Double delivery

A consortium is developing a system designed to allow conventional delivery vans to be cheaply converted to run in a zero-emissions, all-electric mode for urban use.

The ADDZEV (affordable add-on zero emissions vehicle) project aims to adapt light commercial vehicles so the front drivetrain remains driven by the internal combustion engine, and an electrical drive system is added in parallel to drive the rear wheels. It was funded with £450,000 from the Department for Transport (DfT) through the Energy Saving Trust’s low-carbon R&D programme.

Project leader Prof Nick Vaughan, head of automotive engineering at Cranfield University, said: ‘This means you can operate the vehicle so the back wheels free-wheel as it would have operated before the modification, or you can leave the front part non-operational and just work with the electrical system at the back.’

The target range for the vehicle is 22km on electric-only operation. The battery can be charged either from the mains or through regenerative braking, where some of the kinetic energy of the vehicle is transferred to the battery when it stops, more like a conventional hybrid.

The researchers chose a Vauxhall Combo as their test vehicle because project partner Millbrook Proving Ground is associated with General Motors, and the Combo is a light delivery vehicle of the type the technology is aimed at.

ADDZEV uses a valve-regulated lead-acid battery rather than the nickel metal hydride (NiMH) or lithium ion (LiIon) technology used in conventional electric vehicles. It delivers 240V and has a capacity of 20A/hours.

‘This project combines a hybrid mode with a zero-emissions mode, and the operating logistics of the battery have to be different for those two situations,’ explained Vaughan. ‘If you’re driving in electric mode, you’re using the battery through a wide discharge range — it can go from 80 per cent to 20 per cent of its full charge capability. In most hybrid vehicles, you’re operating through a fairly small charge range, which places different demands on the battery.’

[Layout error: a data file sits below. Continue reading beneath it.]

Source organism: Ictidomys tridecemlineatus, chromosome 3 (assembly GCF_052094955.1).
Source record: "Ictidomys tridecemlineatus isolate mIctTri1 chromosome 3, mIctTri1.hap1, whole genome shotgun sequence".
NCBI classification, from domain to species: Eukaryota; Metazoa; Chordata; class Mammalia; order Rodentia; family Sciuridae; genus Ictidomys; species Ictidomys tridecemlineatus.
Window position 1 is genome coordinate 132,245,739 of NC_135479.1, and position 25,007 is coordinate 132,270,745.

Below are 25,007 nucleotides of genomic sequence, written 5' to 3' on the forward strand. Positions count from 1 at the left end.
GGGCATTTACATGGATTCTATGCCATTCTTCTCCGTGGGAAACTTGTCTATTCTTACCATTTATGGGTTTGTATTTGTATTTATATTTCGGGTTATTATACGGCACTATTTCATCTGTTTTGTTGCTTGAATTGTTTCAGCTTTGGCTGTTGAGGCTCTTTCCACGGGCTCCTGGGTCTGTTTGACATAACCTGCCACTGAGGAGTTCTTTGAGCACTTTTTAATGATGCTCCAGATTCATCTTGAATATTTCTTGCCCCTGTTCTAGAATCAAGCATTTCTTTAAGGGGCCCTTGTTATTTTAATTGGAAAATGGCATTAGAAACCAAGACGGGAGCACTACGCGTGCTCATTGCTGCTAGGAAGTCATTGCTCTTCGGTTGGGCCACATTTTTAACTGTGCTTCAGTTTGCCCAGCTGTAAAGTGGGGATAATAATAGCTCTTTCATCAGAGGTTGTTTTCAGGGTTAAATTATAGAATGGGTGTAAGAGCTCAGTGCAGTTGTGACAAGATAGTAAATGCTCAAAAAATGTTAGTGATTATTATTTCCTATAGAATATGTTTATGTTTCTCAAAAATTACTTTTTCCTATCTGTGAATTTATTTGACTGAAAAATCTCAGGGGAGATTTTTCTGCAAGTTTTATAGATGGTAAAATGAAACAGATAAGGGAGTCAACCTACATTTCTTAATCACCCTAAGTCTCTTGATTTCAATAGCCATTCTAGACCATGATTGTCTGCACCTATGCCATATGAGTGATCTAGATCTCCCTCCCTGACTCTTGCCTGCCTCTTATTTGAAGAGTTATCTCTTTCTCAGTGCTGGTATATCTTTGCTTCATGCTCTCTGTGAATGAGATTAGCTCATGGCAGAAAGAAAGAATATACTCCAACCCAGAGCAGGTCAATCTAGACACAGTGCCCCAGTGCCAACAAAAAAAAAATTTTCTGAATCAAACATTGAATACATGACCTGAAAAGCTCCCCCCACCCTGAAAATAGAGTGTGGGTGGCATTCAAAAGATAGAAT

The innovative spiral-wound valve-regulated lead acid batteries used in the project are supplied by project co-leader and sponsor. the Advanced Lead Acid Battery Consortium (ALABC).

Allan Cooper, the European co-ordinator for projects at ALABC, said: ‘A lead acid battery was chosen over LiIon or NiMH because it’s cheap. Though significantly heavier, it costs a quarter to a fifth of the price of NiMH alternatives.

‘In traditional electric vehicle operation, you’re limited by weight. But the type of van we’re converting is used for local stop-start deliveries, such as postal service or flower deliveries, where you’re more limited by volume than by absolute weight, so we could afford a heavier battery.’

Vaughan added that the environmental impact of lead acid batteries is better than the alternatives. ‘Because there are many lead acid batteries around, there’s an existing infrastructure for recycling them, which doesn’t exist for either LiIon or NiMH technology,’ he said.

ALABC tested the lead acid battery by replacing the same size NiMH battery from a Honda Insight. It has so far run for 100,000 miles (161,000 km) with no problems.

There are five partners in the project including Cranfield, which is looking at the integration and control issues for the system and has overall project management responsibility, and ALABC. Millbrook Proving Ground is responsible for the mechanical construction of the vehicle and modification of the existing vehicle. Hybrid vehicle technology specialist Provector is developing the electronics for the battery management system and to drive the electric motor, and Oxford University is supplying the novel design of electric motors.

The team is completing the build of the electronics for testing with a motor. The next stage will be to assemble all the components on a frame, known as a ‘mule’, which has all the electrical drive systems mounted on it, so it can be tested on a vehicle dynamometer.

The project will run until March 2009, when the consortium hopes to deliver a mobile demonstrator that will work under electric-only power or under a conventional powertrain. Following that, the team intends to raise further funding to integrate the two systems.

Berenice Baker